Text Reference: CHAPTER 8
The appendicular skeleton (Chapter 8) consists of the bones of the PECTORAL GIRDLES (shoulder girdles), PELVIC GIRDLE (hip girdle), and the UPPER AND LOWER LIMBS (extremities).
Each of the 2 PECTORAL GIRDLES (shoulder girdles) (FIGS. 8.1-8.3, pp. 204-206) consists of a CLAVICLE (collar bone) and a SCAPULA (shoulder blade). Anteriorly, the medial end of each clavicle joins the CLAVICULAR NOTCH on the MANUBRIUM of the sternum (FIG. 7.23, p. 196). The lateral end of each clavicle meets the ACROMION of the scapula. The clavicle is a long bone, but it has no medullary cavity. The clavicle supports the scapula and arms, it protects deeper structures (blood vessels, for example) in the upper chest, and it transmits impact from the arms to the axial skeleton. The scapula is attached to the thorax and vertebral column by muscles.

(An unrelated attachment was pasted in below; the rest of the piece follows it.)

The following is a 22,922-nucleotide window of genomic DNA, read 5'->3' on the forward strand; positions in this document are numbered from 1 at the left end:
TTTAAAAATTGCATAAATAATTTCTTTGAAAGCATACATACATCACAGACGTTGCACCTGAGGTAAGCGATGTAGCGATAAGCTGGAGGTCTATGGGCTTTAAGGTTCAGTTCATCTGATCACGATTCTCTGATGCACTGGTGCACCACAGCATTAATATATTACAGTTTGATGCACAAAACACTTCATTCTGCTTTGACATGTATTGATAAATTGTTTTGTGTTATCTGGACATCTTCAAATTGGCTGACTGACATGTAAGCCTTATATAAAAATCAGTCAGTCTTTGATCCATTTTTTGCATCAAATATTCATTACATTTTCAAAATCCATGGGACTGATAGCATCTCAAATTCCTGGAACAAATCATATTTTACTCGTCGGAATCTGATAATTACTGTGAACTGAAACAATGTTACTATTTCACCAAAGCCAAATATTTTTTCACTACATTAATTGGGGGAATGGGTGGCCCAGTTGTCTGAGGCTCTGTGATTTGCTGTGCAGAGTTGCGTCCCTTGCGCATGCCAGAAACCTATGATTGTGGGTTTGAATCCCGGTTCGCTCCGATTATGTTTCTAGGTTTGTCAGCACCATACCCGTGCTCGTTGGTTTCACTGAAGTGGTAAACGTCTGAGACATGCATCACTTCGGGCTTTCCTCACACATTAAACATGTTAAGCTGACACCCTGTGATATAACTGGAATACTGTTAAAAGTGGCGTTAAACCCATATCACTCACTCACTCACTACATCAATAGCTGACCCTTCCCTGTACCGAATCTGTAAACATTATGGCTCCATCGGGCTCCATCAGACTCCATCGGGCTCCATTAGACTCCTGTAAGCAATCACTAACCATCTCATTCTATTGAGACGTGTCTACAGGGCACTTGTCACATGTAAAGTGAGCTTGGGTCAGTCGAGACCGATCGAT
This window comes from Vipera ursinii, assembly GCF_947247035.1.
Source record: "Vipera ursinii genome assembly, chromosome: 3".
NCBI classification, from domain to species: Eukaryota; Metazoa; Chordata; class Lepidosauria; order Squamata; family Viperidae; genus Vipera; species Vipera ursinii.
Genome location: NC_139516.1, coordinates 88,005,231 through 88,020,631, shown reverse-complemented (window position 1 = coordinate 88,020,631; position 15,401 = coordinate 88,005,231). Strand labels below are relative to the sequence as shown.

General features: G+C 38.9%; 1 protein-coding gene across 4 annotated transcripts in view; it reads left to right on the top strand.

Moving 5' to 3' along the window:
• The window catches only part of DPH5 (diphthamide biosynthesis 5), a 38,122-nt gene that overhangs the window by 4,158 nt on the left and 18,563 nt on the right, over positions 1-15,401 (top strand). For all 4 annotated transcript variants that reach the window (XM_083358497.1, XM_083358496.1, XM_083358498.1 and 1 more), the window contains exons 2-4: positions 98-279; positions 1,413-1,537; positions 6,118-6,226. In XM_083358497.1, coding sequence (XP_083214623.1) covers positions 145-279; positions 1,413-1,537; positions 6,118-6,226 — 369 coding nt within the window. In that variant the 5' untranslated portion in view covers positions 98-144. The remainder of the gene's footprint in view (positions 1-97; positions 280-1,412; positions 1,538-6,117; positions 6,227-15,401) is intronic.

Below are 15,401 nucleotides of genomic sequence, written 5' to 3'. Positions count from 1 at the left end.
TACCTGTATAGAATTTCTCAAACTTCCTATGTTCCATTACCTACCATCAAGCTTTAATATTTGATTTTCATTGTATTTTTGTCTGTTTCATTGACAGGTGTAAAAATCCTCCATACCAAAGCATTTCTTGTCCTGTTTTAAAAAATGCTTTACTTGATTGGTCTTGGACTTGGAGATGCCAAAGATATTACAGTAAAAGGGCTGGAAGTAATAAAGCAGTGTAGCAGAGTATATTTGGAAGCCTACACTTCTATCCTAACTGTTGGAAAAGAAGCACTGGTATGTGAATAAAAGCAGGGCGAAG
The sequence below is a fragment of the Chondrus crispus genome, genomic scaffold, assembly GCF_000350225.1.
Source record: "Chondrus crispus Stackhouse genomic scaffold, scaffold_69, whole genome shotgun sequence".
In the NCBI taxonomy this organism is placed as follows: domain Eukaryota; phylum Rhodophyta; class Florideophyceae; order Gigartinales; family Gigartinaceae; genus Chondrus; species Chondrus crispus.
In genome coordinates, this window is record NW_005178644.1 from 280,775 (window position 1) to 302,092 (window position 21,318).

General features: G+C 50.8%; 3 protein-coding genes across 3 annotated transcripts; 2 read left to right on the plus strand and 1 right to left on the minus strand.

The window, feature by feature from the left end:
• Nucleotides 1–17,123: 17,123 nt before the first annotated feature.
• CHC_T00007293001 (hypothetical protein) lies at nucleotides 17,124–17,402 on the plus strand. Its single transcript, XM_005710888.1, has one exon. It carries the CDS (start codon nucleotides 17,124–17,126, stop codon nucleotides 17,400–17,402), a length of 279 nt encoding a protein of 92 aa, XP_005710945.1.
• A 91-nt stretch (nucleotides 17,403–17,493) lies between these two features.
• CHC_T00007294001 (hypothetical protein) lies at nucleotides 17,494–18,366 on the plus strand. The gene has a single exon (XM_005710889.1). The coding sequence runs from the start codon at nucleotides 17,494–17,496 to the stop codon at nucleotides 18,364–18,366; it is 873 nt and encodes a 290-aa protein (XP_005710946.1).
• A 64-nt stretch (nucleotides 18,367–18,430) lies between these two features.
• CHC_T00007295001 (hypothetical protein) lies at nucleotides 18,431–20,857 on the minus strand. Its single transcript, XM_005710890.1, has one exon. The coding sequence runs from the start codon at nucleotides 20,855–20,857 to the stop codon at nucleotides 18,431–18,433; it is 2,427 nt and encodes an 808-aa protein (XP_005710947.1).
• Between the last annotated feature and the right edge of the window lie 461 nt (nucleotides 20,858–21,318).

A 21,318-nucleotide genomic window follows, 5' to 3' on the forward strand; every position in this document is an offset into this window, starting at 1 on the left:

The pectoral girdles attach the upper extremities (limbs) to the axial skeleton and provide attachment sites for many muscles that move the upper limbs. The 2 pectoral girdles and the associated muscles form your shoulders.
The pectoral girdles are very flexible and allow the upper limbs a great deal of flexibility. They permit movement in many directions at the shoulder joint. The socket of the shoulder joint is small, shallow, and poorly reinforced with ligaments. This arrangement is good for flexibility, but it is not very stable. Shoulder dislocations are therefore fairly common.
The UPPER LIMBS (extremities) (FIGS. 8.4-8.8) consist of 60 bones; 30 bones per limb. These are the bones of the arms, wrists, and hands. They include the HUMERUS, ULNA, RADIUS, CARPALS, METACARPALS, and PHALANGES.
The PELVIC GIRDLE (hip girdle) (FIGS. 8.9-8.11 & TABLE 8.1) attaches the lower extremities (limbs) to the axial skeleton, and it supports and protects the visceral organs of the pelvic cavity. The pelvic girdle is a strong and stable support for the lower limbs. While the shoulder...